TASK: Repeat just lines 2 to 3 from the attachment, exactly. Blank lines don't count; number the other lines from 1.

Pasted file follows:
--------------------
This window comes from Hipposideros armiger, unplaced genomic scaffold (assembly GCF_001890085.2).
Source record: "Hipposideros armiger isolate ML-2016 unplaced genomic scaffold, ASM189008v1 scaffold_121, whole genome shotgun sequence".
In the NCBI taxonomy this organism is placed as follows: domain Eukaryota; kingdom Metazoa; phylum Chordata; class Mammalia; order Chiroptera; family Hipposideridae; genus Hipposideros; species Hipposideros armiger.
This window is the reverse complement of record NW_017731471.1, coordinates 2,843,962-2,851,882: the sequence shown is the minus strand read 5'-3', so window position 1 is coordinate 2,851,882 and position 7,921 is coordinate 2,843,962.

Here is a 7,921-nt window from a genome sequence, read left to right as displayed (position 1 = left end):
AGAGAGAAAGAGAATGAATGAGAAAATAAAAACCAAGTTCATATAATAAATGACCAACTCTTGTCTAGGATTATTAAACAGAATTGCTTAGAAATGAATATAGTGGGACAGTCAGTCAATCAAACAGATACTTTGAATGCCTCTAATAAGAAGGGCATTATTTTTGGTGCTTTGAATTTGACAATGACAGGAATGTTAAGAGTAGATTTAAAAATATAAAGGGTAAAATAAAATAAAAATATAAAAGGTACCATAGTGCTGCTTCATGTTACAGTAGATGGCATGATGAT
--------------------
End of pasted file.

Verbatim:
Source record: "Hipposideros armiger isolate ML-2016 unplaced genomic scaffold, ASM189008v1 scaffold_121, whole genome shotgun sequence".
In the NCBI taxonomy this organism is placed as follows: domain Eukaryota; kingdom Metazoa; phylum Chordata; class Mammalia; order Chiroptera; family Hipposideridae; genus Hipposideros; species Hipposideros armiger.